Investigating brain response to music: A comparison of different fMRI acquisition schemes

Karsten Mueller, Toralf Mildner, Thomas Fritz, Joeran Lepsien, Christian Schwarzbauer, Matthias L. Schroeter, Harald E. Moeller

Research output: Contribution to journalArticlepeer-review

45 Citations (Scopus)


Functional magnetic resonance imaging (fMRI) in auditory experiments is a challenge, because the scanning procedure produces considerable noise that can interfere with the auditory paradigm. The noise might either mask the auditory material presented, or interfere with stimuli designed to evoke emotions because it sounds loud and rather unpleasant. Therefore, scanning paradigms that allow interleaved auditory stimulation and image acquisition appear to be advantageous. The sparse temporal sampling (STS) technique uses a very long repetition time in order to achieve a stimulus presentation in the absence of scanner noise. Although only relatively few volumes are acquired for the resulting data sets, there have been recent studies where this method has furthered remarkable results. A new development is the interleaved silent steady state (ISSS) technique. Compared with STS, this method is capable of acquiring several volumes in the time frame between the auditory trials (while the magnetization is kept in a steady state during stimulus presentation).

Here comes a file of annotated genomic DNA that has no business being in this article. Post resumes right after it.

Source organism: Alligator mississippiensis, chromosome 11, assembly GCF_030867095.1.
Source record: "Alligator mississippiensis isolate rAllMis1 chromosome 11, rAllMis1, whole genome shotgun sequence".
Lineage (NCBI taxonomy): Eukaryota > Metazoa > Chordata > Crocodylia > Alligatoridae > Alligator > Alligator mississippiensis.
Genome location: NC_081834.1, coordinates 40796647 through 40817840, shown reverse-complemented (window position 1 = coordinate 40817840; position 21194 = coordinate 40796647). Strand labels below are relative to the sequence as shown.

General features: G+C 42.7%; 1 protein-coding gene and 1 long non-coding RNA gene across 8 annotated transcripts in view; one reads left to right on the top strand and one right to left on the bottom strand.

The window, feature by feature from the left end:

In order to draw conclusions about the optimum fMRI procedure with auditory stimulation, different echo-planar imaging (EPI) acquisition schemes were compared: Continuous scanning, STS, and ISSS. The total acquisition time of each sequence was adjusted to about 12.5 min. The results indicate that the ISSS approach exhibits the highest sensitivity in detecting subtle activity in sub-cortical brain regions. (C) 2010 Elsevier Inc. All rights reserved.

Original languageEnglish
Pages (from-to)337-343
Number of pages7
Issue number1
Publication statusPublished - 1 Jan 2011


  • Scanner background-noise
  • event-related FMRI
  • auditory-cortex
  • functional MRI
  • acoustic noise
  • bold response
  • emotion
  • time
  • hippocampus
  • inference


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